So I'm a coder, I do PHP, JavaScript, and Objective-C. I'm currently working on a website prettymuch full-time and, being 16, don't really have an 'office' except a desk in my bedroom... So I'm spending quite a long time in my room coding this website and I have a bit of a problem.

My bedroom is at the back of our house, with the windows facing West, so in the afternoon the sun shines in the windows heating up the room. Right now as I type this, it's 28.5 degrees C, but it does get as hot as 32 which is seriously too uncomfortable to work in.

Being the sort of geek I am, I was wondering whether it would be possible - or, feasible - to get a USB thermometer or the like, which is Mac-compatible, and then use AppleScript to detect when the temperature gets to a certain level. If, for example, it gets to 23 degrees, I would like a Growl notification to appear saying "Open the small window", at 25 degrees "Open both large windows", and at 28 degrees "Open all windows and the door", for example...

I think this'd be pretty neat, even if I am the only person who'd ever use it! So, is this sort of thing possible, and where would I get a USB thermometer (if they even exist...) from? eBay? I also realise, this question isn't directly related to programming, but, I didn't really know where else to ask it... so, a programmey-question would be is it possible to fetch data from USB devices via AppleScript? - there, that'll do.



P.S. For all you hardcore Arizonians or Texans or whatever, I live in the UK, and temperatures like 30 degrees make us pass out ;)

  • I'd suggest creating a USB device that automatically turns off your PC if the temperature gets about a certain limit - these things are like space heaters!
    – Will A
    Jul 4, 2010 at 18:09
  • Have you considered just leaving the windows and doors open...? Jul 4, 2010 at 18:10
  • Cheers Will, but it's not really about turning off the PC, more about give me reminders (via Growl or something) at certain temperatures to 'open the window' or something to proactively regulate the temperature. And... creating a USB device?! ;)
    – Jack
    Jul 4, 2010 at 18:11
  • @Adam Robinson of course I have, yes, but I like to play music whilst I work, and since both my parents work from home, they don't like to get disturbed. And, also, I just generally reckon this sort of thing would be good fun to have a crack at. Because I'm cool like that.
    – Jack
    Jul 4, 2010 at 18:12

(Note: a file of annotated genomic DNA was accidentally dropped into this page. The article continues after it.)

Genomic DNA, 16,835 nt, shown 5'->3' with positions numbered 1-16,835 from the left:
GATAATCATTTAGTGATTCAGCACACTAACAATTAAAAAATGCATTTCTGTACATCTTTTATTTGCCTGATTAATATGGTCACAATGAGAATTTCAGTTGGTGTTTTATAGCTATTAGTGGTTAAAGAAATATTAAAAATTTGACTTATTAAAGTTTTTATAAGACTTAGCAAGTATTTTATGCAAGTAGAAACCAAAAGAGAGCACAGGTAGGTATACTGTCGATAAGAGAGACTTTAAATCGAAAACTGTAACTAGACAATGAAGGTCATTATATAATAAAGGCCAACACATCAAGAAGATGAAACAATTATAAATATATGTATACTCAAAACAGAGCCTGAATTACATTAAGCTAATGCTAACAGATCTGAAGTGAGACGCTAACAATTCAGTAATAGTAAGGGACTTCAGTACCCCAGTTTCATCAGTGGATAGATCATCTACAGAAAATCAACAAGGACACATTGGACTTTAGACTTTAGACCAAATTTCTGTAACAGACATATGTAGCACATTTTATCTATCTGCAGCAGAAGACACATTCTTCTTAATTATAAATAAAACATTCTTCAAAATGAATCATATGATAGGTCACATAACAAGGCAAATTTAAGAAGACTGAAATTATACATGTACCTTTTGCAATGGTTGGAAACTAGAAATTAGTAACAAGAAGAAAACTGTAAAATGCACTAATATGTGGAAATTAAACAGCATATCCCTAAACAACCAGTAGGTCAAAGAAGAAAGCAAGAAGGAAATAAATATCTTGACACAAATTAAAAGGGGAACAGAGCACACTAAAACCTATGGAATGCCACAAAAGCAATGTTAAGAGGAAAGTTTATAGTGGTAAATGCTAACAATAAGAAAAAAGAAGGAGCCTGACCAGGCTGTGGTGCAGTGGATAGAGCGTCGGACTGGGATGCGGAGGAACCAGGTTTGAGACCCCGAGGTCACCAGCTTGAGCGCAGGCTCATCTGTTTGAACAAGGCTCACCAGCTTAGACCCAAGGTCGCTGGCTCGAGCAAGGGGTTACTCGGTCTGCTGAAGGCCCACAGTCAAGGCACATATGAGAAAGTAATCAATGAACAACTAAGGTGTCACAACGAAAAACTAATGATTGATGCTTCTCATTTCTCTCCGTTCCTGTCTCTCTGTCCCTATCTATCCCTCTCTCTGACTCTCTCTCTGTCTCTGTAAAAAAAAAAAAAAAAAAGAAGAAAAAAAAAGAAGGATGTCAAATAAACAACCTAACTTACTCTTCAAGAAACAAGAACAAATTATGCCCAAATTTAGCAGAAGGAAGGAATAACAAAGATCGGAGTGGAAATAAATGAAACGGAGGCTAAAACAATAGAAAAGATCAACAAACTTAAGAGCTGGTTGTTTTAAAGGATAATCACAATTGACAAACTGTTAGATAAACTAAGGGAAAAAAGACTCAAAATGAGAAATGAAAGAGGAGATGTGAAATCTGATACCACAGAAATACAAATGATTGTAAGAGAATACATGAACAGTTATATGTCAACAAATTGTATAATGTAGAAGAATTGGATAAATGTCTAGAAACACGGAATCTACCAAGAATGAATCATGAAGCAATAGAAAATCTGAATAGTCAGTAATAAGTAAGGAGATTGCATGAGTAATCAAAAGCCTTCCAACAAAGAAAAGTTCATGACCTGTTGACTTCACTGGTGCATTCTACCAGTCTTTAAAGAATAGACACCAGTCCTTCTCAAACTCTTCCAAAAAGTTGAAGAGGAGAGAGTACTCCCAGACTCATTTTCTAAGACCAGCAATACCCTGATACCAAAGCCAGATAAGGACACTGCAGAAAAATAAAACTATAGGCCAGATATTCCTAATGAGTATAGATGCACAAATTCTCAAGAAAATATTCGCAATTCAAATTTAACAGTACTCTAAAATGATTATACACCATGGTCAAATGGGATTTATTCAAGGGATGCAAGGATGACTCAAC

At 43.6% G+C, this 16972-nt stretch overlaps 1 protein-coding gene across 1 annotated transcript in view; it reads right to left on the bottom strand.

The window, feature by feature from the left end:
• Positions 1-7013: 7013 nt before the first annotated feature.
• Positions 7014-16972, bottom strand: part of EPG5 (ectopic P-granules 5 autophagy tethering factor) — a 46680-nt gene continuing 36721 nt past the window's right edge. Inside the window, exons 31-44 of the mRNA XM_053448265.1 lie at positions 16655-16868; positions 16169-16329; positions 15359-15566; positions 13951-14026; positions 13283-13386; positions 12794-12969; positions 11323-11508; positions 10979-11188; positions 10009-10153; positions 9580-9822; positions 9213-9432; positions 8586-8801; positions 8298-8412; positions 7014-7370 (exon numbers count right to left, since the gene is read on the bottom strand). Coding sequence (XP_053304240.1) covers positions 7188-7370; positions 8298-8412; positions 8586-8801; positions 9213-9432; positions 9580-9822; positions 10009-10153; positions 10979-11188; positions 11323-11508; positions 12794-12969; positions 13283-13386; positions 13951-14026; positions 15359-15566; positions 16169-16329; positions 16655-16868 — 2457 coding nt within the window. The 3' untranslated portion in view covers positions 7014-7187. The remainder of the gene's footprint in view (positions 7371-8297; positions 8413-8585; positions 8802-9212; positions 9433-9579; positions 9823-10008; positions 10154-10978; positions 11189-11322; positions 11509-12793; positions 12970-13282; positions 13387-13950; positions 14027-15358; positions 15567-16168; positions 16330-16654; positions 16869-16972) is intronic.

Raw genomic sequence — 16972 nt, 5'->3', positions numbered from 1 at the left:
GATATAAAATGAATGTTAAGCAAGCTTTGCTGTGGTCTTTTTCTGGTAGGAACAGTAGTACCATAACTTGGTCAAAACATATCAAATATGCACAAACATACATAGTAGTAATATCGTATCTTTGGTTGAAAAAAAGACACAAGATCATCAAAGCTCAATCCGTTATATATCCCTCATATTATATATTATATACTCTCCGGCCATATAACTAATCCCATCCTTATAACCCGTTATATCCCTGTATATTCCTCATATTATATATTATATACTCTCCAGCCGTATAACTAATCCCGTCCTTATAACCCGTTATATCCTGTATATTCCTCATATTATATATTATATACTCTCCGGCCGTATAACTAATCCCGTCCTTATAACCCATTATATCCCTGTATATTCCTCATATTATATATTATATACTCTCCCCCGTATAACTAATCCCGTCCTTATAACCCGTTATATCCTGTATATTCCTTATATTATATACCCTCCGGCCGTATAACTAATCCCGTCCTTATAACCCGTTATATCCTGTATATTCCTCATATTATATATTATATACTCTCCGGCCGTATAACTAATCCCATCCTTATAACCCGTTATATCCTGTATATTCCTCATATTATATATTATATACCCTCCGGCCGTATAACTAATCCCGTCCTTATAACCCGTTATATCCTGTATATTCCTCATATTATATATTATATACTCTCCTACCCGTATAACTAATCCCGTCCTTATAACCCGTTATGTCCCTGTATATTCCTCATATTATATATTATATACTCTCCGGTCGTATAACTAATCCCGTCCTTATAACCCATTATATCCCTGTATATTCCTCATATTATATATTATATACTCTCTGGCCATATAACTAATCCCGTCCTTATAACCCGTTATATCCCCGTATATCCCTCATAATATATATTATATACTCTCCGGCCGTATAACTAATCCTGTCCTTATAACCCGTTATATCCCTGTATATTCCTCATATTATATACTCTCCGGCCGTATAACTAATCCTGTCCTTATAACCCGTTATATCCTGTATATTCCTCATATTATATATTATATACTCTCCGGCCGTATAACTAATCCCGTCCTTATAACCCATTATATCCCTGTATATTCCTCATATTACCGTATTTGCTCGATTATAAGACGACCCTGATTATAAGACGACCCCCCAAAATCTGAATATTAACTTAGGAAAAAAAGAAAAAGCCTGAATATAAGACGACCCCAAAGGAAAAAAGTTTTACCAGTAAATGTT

• And @Adam, also, we have neighbours with young children who don't go to school yet, and let's just say, they play very noisily to say the least... small children screaming "Let's see how loud we can shout! AAAHHHHHH!" throughout much of the day is quite offputting so if at all possible I'd keep the windows closed.
    – Jack
    Jul 4, 2010 at 18:16

3 Answers 3


Cheers Matee, There are plenty of them rickey 'ol USB thermometers up on the Amazon and eBay and whatnot, and also Google Shopping for around $15 American (Thats right around 22 of your pounds, for those of you across the pond, coincidentally, that's 1.2x twice the weight of the original XBox). Anyway, as far as the code, I'd wager you're in a bit of a sticky wicket, 'ol top. So far as the eye can wander, AppleScript doesn't support much hardware integration, it's more of a macro thing, aye? Don't go thinking I'm all talk and no trousers, though, if'n I'm not no barrack-room lawyer, I've been doin' it for donkey's years. The mothercompany (God save the King) might implement it in the next release, but i'd wager they'd throw us a canary in a coal mine first. Whose to say, I'm just a man in a clapham omnibus, either way, drafting this comment has been right royal. You brits take care over there ;)

-See you anon

  • 1
    USD15 == GBP22 !!! Holy cow, the economy is in the, err, doldrums. Jul 5, 2010 at 8:27

You won't be able to directly monitor a usb device using applescript. Even if you could access the usb outputs directly you wouldn't know how to convert the signals into a temperature. However, if the device is mac compatible it will come with software for the thermometer... and you will be able to monitor that software using applescript. A quick google search turned up this and it says the software is apple-scriptable. http://practsol.com/thummac.htm


A little late reply here, but right now, in Texas, I've got my nephew digging a 60in X 16in X 4ft hole just outside my home office. Into it I'll be placing a 40ft copper tubing "radiator". This with be the "core" of a geothermal loop to cool my mac. Yeah, it's wildly watercooled because the mods cause me to exceed the TDP (it's a MacPro1,1) of the case, but even before that my office got uncomfortably hot. Now it just causes my computer to shut down when I try to encode video. Not good.

In the UK you should be able to do the same (well, cool your room at least) with just a ground loop, a cheap pump, and a fan with more copper tubing coiled behind it. My project has ended up costing me quite a bit because of its complexity and mistakes make along the way, but a simple system to cool just the room should cost less than £150-200 and is definitely a DIY project you and your dad could do.

One of of the biggest reasons to do this are the electricity (cooling) costs saved for me, literally several hundred $ per year. And it's "Green" cooling. But the biggest reason is for the amount of science I've learned in the past 3 months.

Talk to your Dad about it. It's been fun, and would be a good project for a young Scottish engineer!

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